Titan arm Exoskeleton for lifting 50 lbs in each arm that costs under $3000

The Titan Arm system costs under $3,000 to make. It can hold a static load via a braking system, or lift at 3 rad/s (for a 44 cm forearm+hand length, this works out to about 132 cm/s or 4.3 ft/s — pretty fast. The motor is mounted in the backpack area; the elbow joint is driven by a cable system.

TitanArm was developed by a team at the University of Pennsylvania. It is a powered upper body exoskeleton for use in physical therapy and assistive mobility applications.

The exoskeleton system is made mostly of CNC-milled 6061-T6 aluminum. The lightweight aluminum cuts the weight of the entire system to 20 lb.

The system can lift 165W in a bicep curl. Assuming the bicep curl is a full half-circle, that works out to a lift capacity of around 20 kg or about 44 lb (the MEAM Team calculates the capacity at 50 lb, close to this napkin estimate). An aluminum backplate in the backpack-part of the device gives the user support during their lifting.

This suit uses a powerful DC motor, coupled with a novel cable drive system for joint actuation at the elbow of the user. Using the suit, the user is able to easily curl up to 40 pounds! We utilize sheathed cables – just like bike brake cables, but larger – allow force transfer from the elbow to the back of the user (where the motor is mounted). This allows our suit to be extra mobile and flexible, making its applications even more versatile. All of the mechanical components were analyzed, designed, and manufactured by our team here at UPenn.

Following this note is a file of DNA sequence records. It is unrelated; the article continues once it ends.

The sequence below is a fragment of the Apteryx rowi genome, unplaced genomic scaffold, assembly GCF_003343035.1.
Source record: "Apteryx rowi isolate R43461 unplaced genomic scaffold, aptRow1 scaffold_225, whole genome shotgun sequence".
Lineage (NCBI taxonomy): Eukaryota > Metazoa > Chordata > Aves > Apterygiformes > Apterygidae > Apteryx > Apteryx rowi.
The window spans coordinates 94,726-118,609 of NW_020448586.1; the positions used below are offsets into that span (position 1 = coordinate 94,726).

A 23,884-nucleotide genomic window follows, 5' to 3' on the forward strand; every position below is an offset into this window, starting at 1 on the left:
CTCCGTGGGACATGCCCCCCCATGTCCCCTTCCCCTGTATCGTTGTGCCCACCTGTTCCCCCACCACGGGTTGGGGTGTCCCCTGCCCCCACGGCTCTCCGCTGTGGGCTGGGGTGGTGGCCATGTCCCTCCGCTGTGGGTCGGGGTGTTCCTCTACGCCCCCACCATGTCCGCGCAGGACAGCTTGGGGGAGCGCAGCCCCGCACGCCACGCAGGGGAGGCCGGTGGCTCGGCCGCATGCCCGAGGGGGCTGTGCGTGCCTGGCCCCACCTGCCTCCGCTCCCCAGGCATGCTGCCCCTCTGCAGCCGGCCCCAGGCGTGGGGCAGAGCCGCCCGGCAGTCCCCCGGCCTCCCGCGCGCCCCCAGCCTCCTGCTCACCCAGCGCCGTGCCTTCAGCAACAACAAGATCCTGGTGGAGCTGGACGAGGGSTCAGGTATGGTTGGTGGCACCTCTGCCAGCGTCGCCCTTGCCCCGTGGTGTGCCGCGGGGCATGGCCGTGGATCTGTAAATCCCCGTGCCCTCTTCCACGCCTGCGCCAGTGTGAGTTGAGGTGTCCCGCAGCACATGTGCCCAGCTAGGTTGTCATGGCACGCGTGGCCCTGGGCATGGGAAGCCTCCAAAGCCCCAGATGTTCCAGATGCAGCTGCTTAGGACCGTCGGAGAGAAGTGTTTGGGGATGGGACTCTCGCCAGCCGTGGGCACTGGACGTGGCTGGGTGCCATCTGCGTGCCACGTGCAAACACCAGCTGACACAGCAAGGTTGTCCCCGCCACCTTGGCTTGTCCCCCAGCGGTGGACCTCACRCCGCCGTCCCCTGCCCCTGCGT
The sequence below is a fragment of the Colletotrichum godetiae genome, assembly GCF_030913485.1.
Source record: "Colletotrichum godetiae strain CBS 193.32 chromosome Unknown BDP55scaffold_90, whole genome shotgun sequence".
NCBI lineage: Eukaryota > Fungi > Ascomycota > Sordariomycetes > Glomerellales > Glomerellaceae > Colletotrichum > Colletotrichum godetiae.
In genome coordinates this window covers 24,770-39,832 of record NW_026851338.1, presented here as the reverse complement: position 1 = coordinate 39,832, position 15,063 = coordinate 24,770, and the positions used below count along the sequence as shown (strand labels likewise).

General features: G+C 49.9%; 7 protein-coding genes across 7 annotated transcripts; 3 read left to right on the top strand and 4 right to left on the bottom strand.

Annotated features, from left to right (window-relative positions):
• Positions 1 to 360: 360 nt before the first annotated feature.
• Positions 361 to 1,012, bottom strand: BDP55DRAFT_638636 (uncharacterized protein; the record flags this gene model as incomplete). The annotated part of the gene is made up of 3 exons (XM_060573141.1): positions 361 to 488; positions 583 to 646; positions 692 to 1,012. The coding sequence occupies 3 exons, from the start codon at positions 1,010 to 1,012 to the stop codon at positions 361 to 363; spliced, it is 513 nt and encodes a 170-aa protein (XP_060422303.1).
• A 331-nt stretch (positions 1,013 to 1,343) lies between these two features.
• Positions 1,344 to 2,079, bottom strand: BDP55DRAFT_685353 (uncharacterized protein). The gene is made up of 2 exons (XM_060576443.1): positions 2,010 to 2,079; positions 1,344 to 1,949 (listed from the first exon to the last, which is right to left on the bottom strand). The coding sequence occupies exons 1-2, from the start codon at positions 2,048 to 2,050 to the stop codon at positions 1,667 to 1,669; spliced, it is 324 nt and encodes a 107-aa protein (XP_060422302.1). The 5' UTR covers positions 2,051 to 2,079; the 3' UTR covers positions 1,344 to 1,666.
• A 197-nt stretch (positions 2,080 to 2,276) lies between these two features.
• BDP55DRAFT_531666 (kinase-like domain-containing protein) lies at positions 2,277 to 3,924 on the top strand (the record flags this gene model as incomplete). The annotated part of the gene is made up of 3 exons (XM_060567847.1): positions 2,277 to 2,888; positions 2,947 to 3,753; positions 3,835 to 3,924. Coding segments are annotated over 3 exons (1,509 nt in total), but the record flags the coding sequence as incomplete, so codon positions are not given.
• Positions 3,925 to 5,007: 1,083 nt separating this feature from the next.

Our suit runs off a BeagleBone microcomputer running the main control loop for the exoskeleton. It communicates with an ATmega32-based microcontroller, the M2, over serial UART to do the low level sensor data acquisition and motor control. The BeagleBone also has a wireless dongle that transmits joint angle data (captured through Hall effect sensors, motor encoder values, and rotary potentiometers) from the suit to a base station computer. This would be especially useful in a physical therapy scenario where a doctor could remotely monitor a patient, track improvement, and give meaningful feedback.

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